Stella by Moor

Stella, Stella...it haunted my dreams, the voice. "Stella!" it would call; "I'm coming!" I would shout. I had to see her. It had been weeks—months, maybe; I had lost count in the self-piteous mist of solitude. Stella, Stella...have to get to her, have to get there. I have to explain; never got the chance to before—spent my whole six-year sentence wishing I could.
They caught me for the third time, perhaps fourth, smuggling things by sea. I don't know what—they talked about it constantly the days following my arrest, but I can't remember, for six years of weariness has taken its toll on my memory. I did what I was told, that's all—take this shipment to that place, that to this, it changed all the time. But it brought in money, and money was what I needed.
I knew it wasn't right. Immoral, illegal, whatever you'd call it—I knew. But I didn't know what else I could do. I had to support her; there was a depression, not a job in the whole country, it seemed, not for me. Maybe it's the same way now, I don't know—the first thing I did when they let me go was rent this boat and sail as fast as I could to reach her. They hadn't let me speak to her in at least seven months, it has to have been that long. And all I got to say was 'hello,' 'how are you?', and 'goodbye.' Two minutes. That was all.
I can't help but wonder now, as I approach the shore-does she really need her father anymore? A criminal, a thief, a liar...what little girl needs that in her life? I'll never forget the look of shock and disappointment in her face when they took me away six years ago; six years and two days tonight. I know nothing could ever be the same. Every night the voice screamed at me, and every night I would give the same reply, growing weaker, wearier each time. Even last night as I slept here in this rickety, run-down boat... "Stella!"; "I'm coming!"; more urgent that ever before.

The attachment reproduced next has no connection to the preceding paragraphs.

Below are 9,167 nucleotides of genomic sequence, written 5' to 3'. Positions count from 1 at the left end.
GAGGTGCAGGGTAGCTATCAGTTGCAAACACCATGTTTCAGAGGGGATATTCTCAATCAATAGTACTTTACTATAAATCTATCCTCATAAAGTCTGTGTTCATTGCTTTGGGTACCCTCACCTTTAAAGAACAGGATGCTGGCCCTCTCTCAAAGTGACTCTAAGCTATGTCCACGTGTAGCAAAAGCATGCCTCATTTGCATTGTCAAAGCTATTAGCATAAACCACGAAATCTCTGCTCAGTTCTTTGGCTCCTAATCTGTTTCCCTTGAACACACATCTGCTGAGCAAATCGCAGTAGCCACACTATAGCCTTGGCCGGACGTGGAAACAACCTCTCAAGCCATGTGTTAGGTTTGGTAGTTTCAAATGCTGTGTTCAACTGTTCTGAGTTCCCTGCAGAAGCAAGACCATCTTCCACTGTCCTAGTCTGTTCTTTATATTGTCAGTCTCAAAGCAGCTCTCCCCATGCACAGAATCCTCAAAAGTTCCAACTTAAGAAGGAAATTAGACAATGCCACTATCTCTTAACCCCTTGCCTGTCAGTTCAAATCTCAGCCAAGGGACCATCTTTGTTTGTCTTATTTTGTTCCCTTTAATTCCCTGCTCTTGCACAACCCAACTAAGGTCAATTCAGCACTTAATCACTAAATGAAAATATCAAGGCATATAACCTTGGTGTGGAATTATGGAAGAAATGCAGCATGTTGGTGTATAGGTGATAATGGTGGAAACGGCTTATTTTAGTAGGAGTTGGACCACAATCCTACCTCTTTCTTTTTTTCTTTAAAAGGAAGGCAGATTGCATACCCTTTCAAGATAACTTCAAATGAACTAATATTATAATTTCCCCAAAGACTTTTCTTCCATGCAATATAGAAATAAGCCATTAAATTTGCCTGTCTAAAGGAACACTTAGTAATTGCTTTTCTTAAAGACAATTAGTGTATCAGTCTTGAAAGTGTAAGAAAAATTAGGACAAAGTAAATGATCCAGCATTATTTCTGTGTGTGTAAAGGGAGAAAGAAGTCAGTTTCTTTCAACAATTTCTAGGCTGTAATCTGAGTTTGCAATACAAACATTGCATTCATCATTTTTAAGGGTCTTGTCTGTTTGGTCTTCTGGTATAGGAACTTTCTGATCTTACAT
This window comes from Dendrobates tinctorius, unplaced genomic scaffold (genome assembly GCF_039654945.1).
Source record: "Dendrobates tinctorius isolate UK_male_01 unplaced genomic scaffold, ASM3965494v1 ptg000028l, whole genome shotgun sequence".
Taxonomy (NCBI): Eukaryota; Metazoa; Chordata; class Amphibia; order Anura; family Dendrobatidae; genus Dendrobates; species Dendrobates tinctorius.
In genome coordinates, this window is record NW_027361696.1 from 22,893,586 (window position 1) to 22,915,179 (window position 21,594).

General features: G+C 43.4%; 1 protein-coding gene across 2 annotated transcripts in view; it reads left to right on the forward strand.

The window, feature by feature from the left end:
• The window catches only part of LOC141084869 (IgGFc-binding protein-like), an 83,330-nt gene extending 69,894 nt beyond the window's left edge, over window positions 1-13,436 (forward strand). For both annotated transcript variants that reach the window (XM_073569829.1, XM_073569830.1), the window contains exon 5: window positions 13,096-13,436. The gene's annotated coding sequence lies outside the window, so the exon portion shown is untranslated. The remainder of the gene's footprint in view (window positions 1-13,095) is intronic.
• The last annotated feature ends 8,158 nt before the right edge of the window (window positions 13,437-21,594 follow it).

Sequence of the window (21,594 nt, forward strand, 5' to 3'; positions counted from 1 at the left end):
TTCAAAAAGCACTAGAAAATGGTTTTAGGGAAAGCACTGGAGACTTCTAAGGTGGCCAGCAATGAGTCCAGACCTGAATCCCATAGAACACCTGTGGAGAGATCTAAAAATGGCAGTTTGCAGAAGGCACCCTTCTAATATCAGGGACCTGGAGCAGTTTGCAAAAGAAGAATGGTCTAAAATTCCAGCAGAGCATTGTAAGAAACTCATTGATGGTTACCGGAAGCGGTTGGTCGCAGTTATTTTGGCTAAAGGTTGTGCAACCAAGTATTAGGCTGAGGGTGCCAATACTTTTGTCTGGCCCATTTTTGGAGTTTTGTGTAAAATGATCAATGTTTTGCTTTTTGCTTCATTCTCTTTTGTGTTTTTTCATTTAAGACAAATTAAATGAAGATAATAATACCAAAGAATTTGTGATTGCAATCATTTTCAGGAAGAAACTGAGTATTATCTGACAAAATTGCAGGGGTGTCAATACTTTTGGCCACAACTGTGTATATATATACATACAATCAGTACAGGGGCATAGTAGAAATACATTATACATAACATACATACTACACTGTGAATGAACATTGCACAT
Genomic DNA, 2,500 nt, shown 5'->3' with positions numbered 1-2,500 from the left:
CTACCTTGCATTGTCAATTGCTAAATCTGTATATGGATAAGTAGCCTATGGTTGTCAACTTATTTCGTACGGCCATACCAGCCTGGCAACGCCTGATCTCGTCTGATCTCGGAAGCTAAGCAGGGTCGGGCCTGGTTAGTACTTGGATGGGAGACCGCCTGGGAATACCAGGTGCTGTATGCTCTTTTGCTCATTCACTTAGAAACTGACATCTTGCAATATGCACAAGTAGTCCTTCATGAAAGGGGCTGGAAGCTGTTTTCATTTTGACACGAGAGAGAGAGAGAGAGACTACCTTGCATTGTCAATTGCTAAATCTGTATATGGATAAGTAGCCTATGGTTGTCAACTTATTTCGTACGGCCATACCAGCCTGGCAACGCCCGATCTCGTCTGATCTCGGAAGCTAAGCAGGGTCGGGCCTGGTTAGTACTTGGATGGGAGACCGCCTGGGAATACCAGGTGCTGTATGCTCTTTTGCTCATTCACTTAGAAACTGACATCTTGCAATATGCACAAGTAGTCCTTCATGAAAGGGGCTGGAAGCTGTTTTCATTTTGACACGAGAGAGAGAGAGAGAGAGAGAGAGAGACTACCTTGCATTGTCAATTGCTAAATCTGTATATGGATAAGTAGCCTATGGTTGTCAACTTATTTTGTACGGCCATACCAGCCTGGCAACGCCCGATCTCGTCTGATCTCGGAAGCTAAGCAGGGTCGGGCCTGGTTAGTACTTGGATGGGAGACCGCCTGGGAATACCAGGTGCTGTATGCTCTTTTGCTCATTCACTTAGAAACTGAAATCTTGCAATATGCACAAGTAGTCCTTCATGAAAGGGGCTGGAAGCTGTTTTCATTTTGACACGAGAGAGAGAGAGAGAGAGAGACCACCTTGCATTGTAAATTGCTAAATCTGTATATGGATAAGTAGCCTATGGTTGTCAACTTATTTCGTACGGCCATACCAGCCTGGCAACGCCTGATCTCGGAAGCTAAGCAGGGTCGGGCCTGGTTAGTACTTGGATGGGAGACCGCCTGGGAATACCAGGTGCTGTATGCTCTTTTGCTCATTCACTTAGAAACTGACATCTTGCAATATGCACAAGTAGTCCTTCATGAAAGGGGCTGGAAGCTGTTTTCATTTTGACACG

Twilight sets now, but the shore is within wading distance...I don't know if I can summon the courage to face her. She has no mother, and her father betrayed her—what reason has she to forgive me for that? She's there in that house down the road—I can see it already. I'll pull my boat in, but then what? Now that my sister-in-law takes care of her, will she let me in to see her? I have to try.
Docking here, the seventh moor of Stella Harbor—have to remember that. The North Star shines bright tonight, like my daughter's eyes once did; long before dark, I can see it. I hope it's a sign.


Author's Notes: This story doesn't really mean anything, it's just a story. The trick of it was that Stella was the place he had to go—not the person he went to see. I'm not all so sure what possessed me to have that the central idea, but I suppose it is. I don't think this is very good, but I'll leave that to your judgment. ^_^ I said I'd post this like three months ago, and I'm glad I finally got to. lol ^_^ You know where to find my e-mail address if you have any questions or additional comments; but don't forget the review box. *wink wink* lol j/k. Thanks for reading!! ~MJ

Date of Composition: June 11, 2003 (I think)